At least that’s what a recent study of diabetic patients found. But the boys shouldn’t pack up their doctor kits yet.
In a new report released by the University of Montreal, investigators found that women outperformed men on certain metrics of patient care.
Valérie Martel, a masters candidate in the school’s department of health administration, Régis Blais, a professor in the department, and Roxanne Borges Da Silva, a professor of nursing, recruited 870 Quebec-based physicians—half men, half women—treating people with diabetes. A chronic condition, diabetes can be controlled only via constant vigilance to maintain proper blood sugar levels; that requires periodic visits to the doctor, and good compliance with taking a range of medications. To compare if a doctor’s gender affected patient behavior, the researchers evaluated physicians on three parts of standard diabetes treatment: prescribing periodic eye exams, scheduling frequent physical check-ups and keeping their patients on some mix of three different medications, such as statins to control cholesterol. On all of the metrics, the female doctors beat the males.
“Women had significantly higher scores in terms of compliance with practice guidelines,” said Martel in a statement that accompanied the release of the study. “They were more likely than men to prescribe recommended medications and to plan required examinations.”
Why? It’s possible the female doctors were simply more willing to devote more time to their patients The men tended to cycle their patients though quickly—as evidenced by fact that the male doctors performed, on average, 1,000 more basic treatment procedures per year than the women. But that seeming efficiency may be self-defeating: the investigators worry that the quicker the turnover in any one doctor’s office, the likelier a patient is to return to have questions answered or treatment details explained that weren’t addressed in the initial appointment.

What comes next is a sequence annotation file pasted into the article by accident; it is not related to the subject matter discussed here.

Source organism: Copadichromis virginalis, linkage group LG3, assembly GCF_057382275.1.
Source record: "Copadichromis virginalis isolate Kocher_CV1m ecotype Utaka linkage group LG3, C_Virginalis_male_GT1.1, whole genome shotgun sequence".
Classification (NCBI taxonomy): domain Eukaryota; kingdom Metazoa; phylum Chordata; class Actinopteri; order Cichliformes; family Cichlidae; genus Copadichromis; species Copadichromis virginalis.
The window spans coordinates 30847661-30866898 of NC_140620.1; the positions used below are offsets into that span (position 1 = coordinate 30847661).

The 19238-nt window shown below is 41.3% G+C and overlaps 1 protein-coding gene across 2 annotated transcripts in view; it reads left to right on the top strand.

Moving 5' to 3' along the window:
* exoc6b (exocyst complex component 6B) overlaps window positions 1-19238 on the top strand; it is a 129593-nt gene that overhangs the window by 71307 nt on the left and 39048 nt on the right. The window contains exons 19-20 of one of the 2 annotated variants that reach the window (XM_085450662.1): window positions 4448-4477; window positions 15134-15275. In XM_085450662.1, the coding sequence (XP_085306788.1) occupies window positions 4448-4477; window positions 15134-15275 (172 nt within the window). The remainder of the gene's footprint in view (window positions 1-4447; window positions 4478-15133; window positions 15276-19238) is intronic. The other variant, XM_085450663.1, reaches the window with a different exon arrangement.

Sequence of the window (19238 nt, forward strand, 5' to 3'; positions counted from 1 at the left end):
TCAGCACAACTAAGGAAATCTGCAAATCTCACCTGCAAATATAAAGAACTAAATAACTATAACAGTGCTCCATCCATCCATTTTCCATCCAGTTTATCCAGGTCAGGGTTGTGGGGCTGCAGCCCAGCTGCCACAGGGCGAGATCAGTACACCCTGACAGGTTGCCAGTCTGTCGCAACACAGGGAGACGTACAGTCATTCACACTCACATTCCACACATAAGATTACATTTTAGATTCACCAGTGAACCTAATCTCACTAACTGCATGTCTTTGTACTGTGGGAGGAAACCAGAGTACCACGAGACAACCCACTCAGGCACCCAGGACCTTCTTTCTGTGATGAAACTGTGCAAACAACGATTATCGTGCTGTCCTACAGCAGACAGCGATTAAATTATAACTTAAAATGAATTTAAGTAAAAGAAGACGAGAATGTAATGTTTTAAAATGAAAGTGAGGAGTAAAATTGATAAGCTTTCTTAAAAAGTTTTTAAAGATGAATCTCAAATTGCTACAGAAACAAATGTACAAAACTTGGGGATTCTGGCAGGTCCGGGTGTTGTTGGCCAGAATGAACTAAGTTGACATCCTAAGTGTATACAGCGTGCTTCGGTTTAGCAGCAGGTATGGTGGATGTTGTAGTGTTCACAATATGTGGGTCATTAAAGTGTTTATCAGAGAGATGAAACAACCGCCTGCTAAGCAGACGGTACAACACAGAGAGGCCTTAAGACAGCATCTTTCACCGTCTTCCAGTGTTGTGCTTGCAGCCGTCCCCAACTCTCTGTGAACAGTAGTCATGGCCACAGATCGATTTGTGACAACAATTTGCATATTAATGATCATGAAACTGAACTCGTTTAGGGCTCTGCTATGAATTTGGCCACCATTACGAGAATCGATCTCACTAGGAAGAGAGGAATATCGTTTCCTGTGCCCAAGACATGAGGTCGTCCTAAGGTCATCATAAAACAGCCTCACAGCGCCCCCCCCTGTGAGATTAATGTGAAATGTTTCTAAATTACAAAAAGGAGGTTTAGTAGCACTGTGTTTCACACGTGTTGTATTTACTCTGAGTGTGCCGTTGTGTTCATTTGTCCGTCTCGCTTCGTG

The Montreal investigators plan to broaden their findings, looking at three other manageable conditions next: hypertension, asthma and chronic obstructive pulmonary disease (COPD), to see if the gender-based difference applies to other conditions as well. But even if they find the same gender gap there, they believe there’s hope for improvement. The younger the doctors in their study were, the narrower the divide between the sexes, suggesting that hurry-up male doctors are aging out of the system, being replaced by a newer, gentler generation.